Android Devices Phoning Home To China

So unsurprisingly a security researcher found some cheap Android devices phoning home to China when buying a phone to travel with. One of the phones seems to be Blu R1 HD, which is ‘Currently unavailable’ on Amazon.com and customers that bought it have received security update e-mails. Security researchers have uncovered a secret backdoor in...

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Meet PoisonTap, the $5 tool that ransacks password-protected computers

Enlarge (credit: Samy Kamkar)

The perils of leaving computers unattended just got worse, thanks to a newly released exploit tool that takes only 30 seconds to install a privacy-invading backdoor, even when the machine is locked with a strong password.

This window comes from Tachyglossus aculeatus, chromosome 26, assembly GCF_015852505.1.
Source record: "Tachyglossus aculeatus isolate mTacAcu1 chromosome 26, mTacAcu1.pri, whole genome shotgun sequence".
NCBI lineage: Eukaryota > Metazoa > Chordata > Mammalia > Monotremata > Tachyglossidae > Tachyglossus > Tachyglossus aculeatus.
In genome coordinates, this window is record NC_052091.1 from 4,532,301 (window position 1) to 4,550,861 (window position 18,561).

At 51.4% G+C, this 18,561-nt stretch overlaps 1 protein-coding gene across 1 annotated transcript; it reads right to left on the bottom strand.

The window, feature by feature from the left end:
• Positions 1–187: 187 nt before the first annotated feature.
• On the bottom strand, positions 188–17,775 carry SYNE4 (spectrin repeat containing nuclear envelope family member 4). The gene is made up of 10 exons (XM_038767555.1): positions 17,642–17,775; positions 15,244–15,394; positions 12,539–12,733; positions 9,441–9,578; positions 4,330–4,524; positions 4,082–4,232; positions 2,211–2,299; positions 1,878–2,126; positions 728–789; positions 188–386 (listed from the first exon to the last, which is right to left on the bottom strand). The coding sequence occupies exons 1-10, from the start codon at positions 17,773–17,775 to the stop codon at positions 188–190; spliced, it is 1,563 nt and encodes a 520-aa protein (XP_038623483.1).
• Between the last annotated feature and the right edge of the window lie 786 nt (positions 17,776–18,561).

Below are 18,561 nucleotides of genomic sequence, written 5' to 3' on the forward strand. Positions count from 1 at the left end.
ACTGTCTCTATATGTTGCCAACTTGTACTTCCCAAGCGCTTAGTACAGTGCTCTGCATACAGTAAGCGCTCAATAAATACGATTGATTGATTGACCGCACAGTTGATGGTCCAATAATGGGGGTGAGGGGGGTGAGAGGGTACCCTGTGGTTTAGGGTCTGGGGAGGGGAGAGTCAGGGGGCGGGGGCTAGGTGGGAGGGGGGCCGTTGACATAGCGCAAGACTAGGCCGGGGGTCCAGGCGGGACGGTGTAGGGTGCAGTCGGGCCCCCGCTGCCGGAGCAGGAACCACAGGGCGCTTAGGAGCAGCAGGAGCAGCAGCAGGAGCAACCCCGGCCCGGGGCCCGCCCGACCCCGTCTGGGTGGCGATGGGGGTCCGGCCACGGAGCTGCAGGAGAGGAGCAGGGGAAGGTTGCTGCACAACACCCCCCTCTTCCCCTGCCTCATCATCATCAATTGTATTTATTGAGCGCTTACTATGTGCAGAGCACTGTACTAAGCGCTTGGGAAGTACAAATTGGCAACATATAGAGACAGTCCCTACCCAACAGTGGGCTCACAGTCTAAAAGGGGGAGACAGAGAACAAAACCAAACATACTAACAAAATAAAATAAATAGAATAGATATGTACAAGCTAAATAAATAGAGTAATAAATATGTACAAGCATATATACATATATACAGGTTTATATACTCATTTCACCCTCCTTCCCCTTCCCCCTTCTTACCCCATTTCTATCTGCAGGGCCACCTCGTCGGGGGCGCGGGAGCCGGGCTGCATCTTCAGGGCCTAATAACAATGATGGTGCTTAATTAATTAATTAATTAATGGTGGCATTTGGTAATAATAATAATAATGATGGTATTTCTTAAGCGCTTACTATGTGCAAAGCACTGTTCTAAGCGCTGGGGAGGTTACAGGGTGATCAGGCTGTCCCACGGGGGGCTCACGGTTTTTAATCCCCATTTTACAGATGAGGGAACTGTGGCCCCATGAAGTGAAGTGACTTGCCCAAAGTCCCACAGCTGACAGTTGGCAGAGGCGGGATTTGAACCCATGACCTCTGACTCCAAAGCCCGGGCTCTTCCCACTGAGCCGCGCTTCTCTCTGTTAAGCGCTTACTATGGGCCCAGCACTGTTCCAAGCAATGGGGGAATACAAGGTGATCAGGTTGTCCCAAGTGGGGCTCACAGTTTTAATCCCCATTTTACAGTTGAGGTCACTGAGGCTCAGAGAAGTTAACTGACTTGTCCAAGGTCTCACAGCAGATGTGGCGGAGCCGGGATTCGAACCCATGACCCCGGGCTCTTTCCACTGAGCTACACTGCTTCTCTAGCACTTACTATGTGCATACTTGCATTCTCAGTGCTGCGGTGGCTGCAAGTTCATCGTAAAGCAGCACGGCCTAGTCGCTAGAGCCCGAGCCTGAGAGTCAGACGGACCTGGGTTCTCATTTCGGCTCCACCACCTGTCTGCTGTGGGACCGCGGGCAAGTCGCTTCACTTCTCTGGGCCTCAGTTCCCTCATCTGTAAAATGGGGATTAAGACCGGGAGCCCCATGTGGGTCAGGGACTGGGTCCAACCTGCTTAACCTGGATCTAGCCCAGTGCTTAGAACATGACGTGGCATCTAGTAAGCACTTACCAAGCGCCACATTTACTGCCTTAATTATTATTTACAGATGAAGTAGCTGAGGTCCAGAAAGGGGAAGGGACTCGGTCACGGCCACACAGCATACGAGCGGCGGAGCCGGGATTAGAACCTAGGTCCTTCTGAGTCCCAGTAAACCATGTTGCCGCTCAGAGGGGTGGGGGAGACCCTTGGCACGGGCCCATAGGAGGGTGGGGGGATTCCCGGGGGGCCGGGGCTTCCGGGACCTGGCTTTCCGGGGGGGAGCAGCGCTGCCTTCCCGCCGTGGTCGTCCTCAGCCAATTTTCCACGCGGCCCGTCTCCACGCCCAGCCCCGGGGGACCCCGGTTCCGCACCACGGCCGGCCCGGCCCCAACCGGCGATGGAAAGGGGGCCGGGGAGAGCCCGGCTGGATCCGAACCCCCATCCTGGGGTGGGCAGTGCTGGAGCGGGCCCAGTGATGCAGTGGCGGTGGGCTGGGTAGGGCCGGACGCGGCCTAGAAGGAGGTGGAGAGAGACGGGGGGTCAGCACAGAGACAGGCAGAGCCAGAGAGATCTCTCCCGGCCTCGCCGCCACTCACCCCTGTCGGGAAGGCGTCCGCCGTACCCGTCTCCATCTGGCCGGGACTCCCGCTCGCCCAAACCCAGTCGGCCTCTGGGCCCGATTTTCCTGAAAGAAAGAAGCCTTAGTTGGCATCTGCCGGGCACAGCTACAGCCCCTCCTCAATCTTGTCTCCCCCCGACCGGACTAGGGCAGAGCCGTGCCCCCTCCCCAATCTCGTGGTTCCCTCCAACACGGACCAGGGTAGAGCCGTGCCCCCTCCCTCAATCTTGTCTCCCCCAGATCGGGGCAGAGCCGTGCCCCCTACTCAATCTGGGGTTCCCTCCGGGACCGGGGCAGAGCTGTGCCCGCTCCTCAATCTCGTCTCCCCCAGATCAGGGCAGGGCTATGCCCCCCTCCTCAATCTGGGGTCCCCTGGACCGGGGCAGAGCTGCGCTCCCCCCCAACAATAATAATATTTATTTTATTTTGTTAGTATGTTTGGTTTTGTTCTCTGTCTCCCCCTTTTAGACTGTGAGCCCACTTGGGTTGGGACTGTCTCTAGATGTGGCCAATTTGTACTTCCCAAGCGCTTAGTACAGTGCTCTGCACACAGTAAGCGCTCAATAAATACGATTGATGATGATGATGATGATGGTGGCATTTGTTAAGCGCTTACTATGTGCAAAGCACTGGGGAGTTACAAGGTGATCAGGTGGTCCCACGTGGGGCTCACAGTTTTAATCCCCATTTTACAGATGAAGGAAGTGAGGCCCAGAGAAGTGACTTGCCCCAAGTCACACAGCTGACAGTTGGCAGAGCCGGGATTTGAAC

PoisonTap, as the tool has been dubbed, runs freely available software on a $5/£4 Raspberry Pi Zero device. Once the payment card-sized computer is plugged into a computer's USB slot, it intercepts all unencrypted Web traffic, including any authentication cookies used to log in to private accounts. PoisonTap then sends that data to a server under the attacker's control. The hack also installs a backdoor that makes the owner's Web browser and local network remotely controllable by the attacker.

(credit: Samy Kamkar)

PoisonTap is the latest creation of Samy Kamkar, the engineer behind a long line of low-cost hacks, including a password-pilfering keylogger disguised as a USB charger, a key-sized dongle that jimmies open electronically locked cars and garages, and a DIY stalker app that mined Google Streetview. While inspiring for their creativity and elegance, Kamkar's inventions also underscore the security and privacy tradeoffs that arise from an increasingly computerized world. PoisonTap continues this cautionary theme by challenging the practice of password-protecting an unattended computer rather than shutting it off or, a safer bet still, toting it to the restroom or lunch room.

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